speaker: Dr Will Fuller
(University of Dundee )
room: Lecture Theatre
see also: additional details
host/contact: Dr Samantha Pitt
Dr Fuller will deliver a talk entitled:
"Getting to grips with a slippery modification: why we should all care about adding fats to proteins"
Abstract: Reversible post-translational modifications are the key to acutely changing cellular behaviour. While the role of protein phosphorylation in cell biology is well-established, protein S-palmitoylation (the reversible conjugation of the fatty acid palmitate to protein cysteines) has only recently emerged as a common and functionally important reversible post-translational modification in a variety of tissues. Protein S-palmitoylation is catalysed by a family of protein acyltransferases, reversed by protein thioesterases, and occurs dynamically and reversibly throughout the secretory pathway in a manner analogous to protein phosphorylation.
In cardiac muscle the generation of force is linked to tissue excitability by the movement of sodium and calcium ions across cell surface and intracellular membranes. We find every quantitatively significant route by which these ions cross membranes is palmitoylated in the heart. In this seminar I will describe the regulation of cardiac ion transporters by palmitoylation, the molecular control of protein palmitoylation in the heart, and discuss how this may be relevant in cardiac diseases.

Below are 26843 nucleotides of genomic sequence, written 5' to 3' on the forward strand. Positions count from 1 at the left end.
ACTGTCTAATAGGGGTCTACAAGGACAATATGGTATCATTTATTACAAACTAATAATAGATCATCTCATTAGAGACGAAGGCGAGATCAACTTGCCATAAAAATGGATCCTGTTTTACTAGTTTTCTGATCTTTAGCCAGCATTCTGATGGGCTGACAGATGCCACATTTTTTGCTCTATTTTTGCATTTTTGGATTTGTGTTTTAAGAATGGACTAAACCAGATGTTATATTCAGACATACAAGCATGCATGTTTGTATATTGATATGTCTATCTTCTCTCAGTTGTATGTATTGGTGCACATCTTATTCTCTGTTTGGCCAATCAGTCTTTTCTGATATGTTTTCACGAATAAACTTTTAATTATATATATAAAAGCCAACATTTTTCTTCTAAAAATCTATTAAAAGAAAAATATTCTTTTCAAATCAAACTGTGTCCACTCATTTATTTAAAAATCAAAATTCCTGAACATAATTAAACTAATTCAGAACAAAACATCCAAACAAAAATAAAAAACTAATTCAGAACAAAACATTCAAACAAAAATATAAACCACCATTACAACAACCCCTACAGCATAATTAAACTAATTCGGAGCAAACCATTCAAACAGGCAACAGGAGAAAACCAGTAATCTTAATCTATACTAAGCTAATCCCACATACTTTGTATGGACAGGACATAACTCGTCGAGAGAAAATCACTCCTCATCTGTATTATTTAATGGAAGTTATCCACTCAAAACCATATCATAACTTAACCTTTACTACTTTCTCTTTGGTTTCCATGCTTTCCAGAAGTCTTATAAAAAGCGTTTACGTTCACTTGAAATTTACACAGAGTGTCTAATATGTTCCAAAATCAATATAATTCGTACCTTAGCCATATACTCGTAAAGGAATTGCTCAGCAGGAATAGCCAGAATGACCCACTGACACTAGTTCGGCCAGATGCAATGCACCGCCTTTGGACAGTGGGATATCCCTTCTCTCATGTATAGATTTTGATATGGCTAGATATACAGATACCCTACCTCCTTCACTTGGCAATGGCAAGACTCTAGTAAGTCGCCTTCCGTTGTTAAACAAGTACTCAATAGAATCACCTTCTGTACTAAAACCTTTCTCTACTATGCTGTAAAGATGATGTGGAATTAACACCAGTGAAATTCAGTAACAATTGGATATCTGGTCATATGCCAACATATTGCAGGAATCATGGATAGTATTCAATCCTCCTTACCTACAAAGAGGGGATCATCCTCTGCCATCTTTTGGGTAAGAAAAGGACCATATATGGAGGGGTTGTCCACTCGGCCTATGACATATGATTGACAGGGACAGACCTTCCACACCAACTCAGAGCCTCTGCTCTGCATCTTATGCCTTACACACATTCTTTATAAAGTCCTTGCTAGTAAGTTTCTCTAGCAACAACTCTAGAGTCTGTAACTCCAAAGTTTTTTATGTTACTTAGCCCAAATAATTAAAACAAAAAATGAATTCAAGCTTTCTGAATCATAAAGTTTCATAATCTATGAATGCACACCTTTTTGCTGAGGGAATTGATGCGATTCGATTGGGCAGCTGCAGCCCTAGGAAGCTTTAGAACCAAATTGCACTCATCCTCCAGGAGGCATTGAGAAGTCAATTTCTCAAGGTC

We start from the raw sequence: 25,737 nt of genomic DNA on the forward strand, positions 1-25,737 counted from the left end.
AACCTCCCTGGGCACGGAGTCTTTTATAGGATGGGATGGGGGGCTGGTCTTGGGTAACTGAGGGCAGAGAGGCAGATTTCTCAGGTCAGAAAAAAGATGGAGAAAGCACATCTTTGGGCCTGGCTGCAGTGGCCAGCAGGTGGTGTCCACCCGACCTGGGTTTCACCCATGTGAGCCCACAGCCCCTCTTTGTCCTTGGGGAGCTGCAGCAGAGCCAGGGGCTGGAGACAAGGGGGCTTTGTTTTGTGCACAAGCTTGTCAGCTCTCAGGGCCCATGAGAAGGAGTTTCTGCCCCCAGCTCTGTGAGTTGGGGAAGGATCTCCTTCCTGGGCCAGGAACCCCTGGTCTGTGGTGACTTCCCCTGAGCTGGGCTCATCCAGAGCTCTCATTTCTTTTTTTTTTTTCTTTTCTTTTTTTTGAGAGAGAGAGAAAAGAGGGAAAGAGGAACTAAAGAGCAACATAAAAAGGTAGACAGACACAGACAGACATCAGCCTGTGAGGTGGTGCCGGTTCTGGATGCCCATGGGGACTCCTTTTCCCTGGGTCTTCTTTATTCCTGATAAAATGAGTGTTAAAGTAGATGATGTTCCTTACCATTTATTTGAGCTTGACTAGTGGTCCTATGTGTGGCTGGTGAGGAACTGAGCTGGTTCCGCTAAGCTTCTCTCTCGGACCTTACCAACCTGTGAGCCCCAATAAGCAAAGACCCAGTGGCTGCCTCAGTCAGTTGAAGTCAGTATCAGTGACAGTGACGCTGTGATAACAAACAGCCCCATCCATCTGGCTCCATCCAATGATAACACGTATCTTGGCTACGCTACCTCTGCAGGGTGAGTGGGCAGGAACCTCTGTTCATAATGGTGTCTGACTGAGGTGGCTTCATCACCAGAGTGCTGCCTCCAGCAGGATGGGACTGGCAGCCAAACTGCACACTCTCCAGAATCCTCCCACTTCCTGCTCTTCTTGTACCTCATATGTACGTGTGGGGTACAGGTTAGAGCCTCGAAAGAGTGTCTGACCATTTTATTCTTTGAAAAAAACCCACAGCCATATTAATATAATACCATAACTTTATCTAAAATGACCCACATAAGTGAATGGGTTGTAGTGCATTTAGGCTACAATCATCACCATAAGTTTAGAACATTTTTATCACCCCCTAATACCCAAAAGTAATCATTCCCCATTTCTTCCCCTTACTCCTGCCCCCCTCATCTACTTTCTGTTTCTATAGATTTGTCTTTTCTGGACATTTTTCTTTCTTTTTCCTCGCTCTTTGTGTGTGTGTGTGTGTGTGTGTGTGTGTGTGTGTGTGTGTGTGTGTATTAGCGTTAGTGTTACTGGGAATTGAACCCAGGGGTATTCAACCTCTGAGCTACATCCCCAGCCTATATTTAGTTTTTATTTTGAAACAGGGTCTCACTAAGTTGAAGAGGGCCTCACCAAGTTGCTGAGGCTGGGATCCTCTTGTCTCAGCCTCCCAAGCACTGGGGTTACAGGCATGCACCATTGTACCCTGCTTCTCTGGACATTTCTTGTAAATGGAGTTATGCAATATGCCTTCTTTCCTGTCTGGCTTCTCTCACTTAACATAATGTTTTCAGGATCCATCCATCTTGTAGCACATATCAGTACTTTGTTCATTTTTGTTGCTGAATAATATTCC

Biography: Dr Fuller completed a BA and PhD in Pharmacology at the University of Cambridge. He then moved to King's College London where he worked on regulation of the cardiac sodium pump in the laboratory of Professor Michael Shattock. During 8 years in this lab Dr Fuller developed interests in the regulation of cardiac ion transport and post-translational modifications - working first on the sodium pump, and later on its cardiac accessory protein phospholemman.
He established his own lab in Dundee in 2006.
The overall research theme in the Fuller laboratory is the organisation and dynamic regulation of signalling complexes in cardiac muscle during health and disease, with particular reference to regulation of cardiac ion transporters. They employ a variety of subcellular fractionation, imaging, affinity purification, biochemical and cell and organ physiological techniques to investigate molecular, macromolecular, whole cell and whole organ behaviours.